A Unique Collection of Literary Artifacts?

There is this collection of artifacts, literary artifacts that together tell an amazing and essential story. The artifacts include poetry, letters, short stories/histories and other great genre we don’t quite know how to label. The stories these artifacts support cover the amazing career of the decendants of a middle Eastern nomad named Abraham. The good and the bad…and ugly – nothing is hidden, warts and all! This collection is uniquly profitable for teaching, rebuking, correcting, training, and equipping people so they can do good works for God.

It is friends of this collection, we call the bible, that seem to do most damage to it, as they entirely miss it’s purpose and message. McLaren [quoted above] suggests 10 ideas for reclaiming the bible for contemporary readers, so we wont miss the point.

  1. Become students, Seeker, Learners. – We need to stop reading the bible to confirm what we think we already know, and instead come at it like children, beginers.
  2. Admit that parts of the bible perplex, bother, confuse, or concern you.
  3. Broaden your preocupation with propositions (What you are supposed to think) So it includes mission (What you are supposed to be and do). – Enough of trying to perfect our theory, hoping it will lead to perfect practice. Instead we must learn by doing, intertwining theory with practice.
  4. Drop any affair you may have with certainty, proof, argument-and replace it with Dialogue, conversation, intrigue, and search. – Bible study in recent decades yeilded clarity, clarity was often boring, and probably not accurate either, accuracy is seldom clear, but usually fuzzy and mysterious.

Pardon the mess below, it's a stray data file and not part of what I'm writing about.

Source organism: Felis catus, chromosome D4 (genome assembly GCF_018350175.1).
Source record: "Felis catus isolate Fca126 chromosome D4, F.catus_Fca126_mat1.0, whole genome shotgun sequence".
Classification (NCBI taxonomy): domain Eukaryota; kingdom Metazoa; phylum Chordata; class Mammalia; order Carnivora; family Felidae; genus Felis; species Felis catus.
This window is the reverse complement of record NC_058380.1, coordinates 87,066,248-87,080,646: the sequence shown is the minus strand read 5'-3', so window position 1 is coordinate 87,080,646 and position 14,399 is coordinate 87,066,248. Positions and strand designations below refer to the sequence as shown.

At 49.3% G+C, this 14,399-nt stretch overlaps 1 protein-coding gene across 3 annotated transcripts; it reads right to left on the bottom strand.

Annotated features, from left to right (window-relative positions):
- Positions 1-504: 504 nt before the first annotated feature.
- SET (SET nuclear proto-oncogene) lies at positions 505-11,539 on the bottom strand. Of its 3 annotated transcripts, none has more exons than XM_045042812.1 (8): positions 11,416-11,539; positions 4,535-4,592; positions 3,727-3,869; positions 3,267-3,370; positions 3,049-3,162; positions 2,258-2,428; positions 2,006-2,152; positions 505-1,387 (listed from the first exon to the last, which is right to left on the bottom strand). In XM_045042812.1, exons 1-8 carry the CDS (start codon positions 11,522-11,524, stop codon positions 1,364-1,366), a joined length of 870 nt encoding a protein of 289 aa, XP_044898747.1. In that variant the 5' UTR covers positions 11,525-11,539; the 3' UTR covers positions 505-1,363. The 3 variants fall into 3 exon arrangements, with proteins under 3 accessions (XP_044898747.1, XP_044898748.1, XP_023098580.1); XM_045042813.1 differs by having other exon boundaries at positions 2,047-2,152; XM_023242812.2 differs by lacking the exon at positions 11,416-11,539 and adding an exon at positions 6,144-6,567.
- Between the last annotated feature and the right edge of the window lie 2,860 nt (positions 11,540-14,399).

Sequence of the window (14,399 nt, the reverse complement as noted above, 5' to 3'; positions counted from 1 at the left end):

5. Drop any analytical-reductionist tendancies and instead focus on the big story, always moving toward your place in its ongoing trajectory. If we don’t focus onthe big picture, the whole story, we are tempted to impose alien readings on the bible. For example, if we reduce the bible to an elaborate answer to the question, “how does a person go to heaven after he dies?” – if we think this is the big question the whole bible is answering-we’ll be prone to misunderstand major parts of the bible that were written before that question was on anybody’s mind (like the entire old testament).
  6. Find things to do with the bible other than read and study it. – lectio devina is a good example from the benadictines. Ignation reading, using imagination. Memorising. Meditation etc.
  7. Don’t try to solve mysteries-seek and revere them.
  8. Value marginalised readings and readers. – Privilaged, comfortable and secure people – like most of us in the west- typically misunderstand the bible because we cannot sufficiently identify with it’s original characters, writers and readers. They were nearly always marginalised, oppressed and in danger.
  9. Think of the bible as a book of answers and questions. – what if the bible is intended not merely to tell you what to think, but how to think. In that case, the questions the bible raises in your mind may be more important than the answers you find in it.
  10. If you preach, preach differently. Ironically, our style may become more like Jesus-even more like the bible in general-as it becomes characterised by parable, story, conversation, proverb, poem, image and surprise. All of which are a far cry from 3 points of application. If you’re not careful we may rekindle others’ fascination with this wild and wonderful book called the bible-and in the process rekindle our own fascination, too.

Taken From “Adventures in Missing The Point”


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